In times of great darkness like the one we're in right now with Trump and his lapdog Republicans allies, and with the general rise of fascism worldwide, it's important to remember that it takes only a few people to stand up, rebel, and fight back for the despots to be defeated and brought to justice.
Most people are go-along-and-get-along conformists. They're herd animals. If they don't actively support the despot who has illegitimately taken over their country with the aid of a vile foreign government, they will shrug and say, "That's just the way it is." Their acceptance is complicity whether they agree they are being complicit or not; they are no better than any German who did the same in World War II.
Chapter 3 of Sole Survivor: The Story of Kaza of Theseus, draws the starkest picture possible of what happens when people do nothing to fight back against evil and oppression.
We think it can't happen here, in "the land of the free and home of the brave." But it has already happened here. And the reason is we've become "the land of the greed and the home of the crave."
It's time to fight back.
THE FIRELIT night swallowed him, the droplets of bright torches of the soldiers stalking up and down the canal in search of Normalas the Healer drifting away, away … gone. Ahead was an almost uniform wall of fiendish orange-yellow, illuminating the sky above it with a sinister and fathomless red; below it roiled a layer of total blackness, darker than the surrounding night, as though Puowbalpom’s ashes, heaped high upon the bones of its massacred citizens, burned still, burned without flame, feeding a ferocious vengeance long awaited and now realized. The conflagration reflected off the swirling waters. He was again floating with corpses—dozens, perhaps hundreds of them. He perceived them as misshapen unanchored islands, the flames bleaching their clothes of all color. Sometimes a face would come with an island, its vacant eyes open in horror, staring forever upward, its attached island-body twisting slowly in the current as though on a macabre carnival ride.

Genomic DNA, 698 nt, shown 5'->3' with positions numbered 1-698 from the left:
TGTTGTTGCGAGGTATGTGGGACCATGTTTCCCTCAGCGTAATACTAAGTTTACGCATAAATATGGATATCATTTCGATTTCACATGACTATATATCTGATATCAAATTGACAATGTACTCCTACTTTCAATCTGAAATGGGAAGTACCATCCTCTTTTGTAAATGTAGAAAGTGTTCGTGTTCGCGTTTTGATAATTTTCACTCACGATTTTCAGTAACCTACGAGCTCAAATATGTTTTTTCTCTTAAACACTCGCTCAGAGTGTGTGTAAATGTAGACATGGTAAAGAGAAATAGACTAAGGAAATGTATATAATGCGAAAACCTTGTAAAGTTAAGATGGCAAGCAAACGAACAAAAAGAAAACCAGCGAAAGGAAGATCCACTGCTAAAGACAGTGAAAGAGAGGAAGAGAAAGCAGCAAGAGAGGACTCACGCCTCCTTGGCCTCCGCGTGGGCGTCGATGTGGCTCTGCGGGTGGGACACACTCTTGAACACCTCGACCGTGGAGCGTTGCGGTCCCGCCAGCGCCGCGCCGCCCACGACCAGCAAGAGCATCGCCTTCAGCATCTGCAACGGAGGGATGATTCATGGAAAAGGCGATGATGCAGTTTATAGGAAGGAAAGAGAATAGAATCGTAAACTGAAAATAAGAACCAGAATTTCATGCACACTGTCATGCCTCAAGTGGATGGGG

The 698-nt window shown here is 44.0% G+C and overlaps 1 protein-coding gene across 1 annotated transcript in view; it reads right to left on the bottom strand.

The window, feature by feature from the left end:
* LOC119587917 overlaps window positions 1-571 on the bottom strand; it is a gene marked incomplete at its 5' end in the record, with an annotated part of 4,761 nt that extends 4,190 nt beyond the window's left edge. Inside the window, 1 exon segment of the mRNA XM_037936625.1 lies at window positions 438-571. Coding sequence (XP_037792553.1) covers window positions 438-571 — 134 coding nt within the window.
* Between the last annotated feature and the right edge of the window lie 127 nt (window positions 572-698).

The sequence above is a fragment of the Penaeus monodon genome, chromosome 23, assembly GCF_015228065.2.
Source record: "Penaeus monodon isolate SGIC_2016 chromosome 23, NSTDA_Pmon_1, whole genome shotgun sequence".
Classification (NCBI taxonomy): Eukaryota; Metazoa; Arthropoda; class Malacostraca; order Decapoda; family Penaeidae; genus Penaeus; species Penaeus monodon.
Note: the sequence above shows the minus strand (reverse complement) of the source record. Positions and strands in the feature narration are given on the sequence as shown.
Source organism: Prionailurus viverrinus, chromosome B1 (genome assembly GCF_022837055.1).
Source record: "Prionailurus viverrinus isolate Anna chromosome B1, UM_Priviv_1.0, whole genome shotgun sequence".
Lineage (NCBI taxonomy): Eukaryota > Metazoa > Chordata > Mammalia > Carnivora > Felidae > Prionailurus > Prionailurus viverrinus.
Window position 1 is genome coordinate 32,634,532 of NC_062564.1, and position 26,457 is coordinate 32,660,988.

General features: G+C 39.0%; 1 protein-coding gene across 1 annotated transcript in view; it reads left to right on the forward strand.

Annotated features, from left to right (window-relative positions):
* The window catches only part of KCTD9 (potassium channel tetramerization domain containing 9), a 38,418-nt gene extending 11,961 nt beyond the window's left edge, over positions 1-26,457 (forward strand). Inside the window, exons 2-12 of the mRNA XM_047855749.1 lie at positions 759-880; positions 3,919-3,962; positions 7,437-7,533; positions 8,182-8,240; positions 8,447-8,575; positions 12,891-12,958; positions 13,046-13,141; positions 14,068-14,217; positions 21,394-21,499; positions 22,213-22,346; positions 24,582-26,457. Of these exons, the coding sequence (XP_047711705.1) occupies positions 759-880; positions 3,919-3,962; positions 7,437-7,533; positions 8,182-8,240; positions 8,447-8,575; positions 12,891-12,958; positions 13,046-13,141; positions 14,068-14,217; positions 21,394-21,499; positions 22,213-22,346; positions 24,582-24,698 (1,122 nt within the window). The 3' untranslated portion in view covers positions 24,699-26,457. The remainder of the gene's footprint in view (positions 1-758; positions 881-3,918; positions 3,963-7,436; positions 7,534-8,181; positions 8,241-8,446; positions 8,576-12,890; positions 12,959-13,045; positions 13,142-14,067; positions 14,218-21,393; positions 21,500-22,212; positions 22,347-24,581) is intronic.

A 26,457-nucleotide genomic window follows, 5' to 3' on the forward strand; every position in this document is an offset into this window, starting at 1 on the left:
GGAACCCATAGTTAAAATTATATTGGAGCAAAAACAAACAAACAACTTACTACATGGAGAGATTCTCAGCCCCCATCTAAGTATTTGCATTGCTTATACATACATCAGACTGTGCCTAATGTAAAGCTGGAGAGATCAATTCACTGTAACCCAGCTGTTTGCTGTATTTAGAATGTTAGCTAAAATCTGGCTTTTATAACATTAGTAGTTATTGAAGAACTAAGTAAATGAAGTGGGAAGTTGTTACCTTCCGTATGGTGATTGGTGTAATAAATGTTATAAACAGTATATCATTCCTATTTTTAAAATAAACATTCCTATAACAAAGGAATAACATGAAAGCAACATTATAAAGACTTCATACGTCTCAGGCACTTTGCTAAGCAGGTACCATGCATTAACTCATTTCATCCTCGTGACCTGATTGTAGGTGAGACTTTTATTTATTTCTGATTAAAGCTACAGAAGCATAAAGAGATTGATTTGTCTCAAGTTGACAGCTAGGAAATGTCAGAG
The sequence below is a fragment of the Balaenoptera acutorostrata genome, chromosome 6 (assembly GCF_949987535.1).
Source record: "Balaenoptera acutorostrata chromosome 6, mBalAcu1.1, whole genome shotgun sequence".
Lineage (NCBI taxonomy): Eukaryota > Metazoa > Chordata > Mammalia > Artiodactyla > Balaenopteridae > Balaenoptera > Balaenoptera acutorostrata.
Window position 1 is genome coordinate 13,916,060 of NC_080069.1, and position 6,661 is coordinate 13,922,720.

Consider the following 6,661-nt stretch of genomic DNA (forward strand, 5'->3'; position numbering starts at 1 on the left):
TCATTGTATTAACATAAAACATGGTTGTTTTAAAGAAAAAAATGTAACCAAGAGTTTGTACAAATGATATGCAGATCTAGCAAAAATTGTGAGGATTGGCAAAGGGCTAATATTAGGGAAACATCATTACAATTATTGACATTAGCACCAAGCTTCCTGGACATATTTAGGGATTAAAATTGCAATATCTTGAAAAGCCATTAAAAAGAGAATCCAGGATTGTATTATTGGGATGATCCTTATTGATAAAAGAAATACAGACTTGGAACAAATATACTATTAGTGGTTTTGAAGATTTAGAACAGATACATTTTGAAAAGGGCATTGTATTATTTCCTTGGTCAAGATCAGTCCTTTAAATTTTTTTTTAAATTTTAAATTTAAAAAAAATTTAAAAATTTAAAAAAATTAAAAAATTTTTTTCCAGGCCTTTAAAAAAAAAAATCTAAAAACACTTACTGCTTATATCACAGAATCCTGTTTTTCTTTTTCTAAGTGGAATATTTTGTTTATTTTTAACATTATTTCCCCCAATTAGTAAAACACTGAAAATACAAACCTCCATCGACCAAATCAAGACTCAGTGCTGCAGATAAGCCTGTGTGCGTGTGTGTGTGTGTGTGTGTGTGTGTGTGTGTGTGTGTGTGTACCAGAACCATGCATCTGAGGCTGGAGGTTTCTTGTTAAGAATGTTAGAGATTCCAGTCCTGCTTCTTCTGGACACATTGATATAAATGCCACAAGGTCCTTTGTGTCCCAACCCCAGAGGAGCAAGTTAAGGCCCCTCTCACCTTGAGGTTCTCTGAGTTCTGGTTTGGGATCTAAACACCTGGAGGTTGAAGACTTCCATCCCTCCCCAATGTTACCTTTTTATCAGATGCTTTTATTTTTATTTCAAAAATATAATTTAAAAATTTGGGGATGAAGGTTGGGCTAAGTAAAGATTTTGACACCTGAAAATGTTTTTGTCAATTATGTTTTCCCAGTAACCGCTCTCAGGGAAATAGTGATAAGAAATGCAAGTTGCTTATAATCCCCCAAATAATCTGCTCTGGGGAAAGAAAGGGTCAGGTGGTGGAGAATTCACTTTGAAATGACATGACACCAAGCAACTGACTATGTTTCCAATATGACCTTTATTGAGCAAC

The water flowed around another bend, and he was in the city. The bodies were thicker here, so thick that the canal at points was choked with them. He crawled over the corpses, stroked between them, kicking and splashing, until he could get to open water again. He did these things very carefully; there were bridges over the canal, and without exception they were manned by Gyssians, their soldierly silhouettes backlit by the inferno raging beyond. But the bridges themselves were more often than not concealed by smoke; and crawling like a water rodent over the human logs, he had to fake being one of them several times when a bridge suddenly appeared out of the turbid gloom, the armored men on it peering intently downward. Once again the mass destruction came to his aid: the hot wind would shift and smoke would drift over the bridge like sea fog, thick enough to cover the soldiers for a few seconds, and he would creep hastily on while he could. The corpses were waterlogged and soft, the stench of death like a suffocating, moldering blanket. He did not think about what he was doing; he did not think at all. He instinctively understood that if he meditated on any of this, about what he was witnessing, the sights, the sounds, the smells, the … the feel of what his hand was grasping now—he would not survive the night. It would paralyze him with terror and vacant hopelessness. The bodies sank slightly as he slithered over them, the water so bloody it didn’t feel like water anymore, but oil.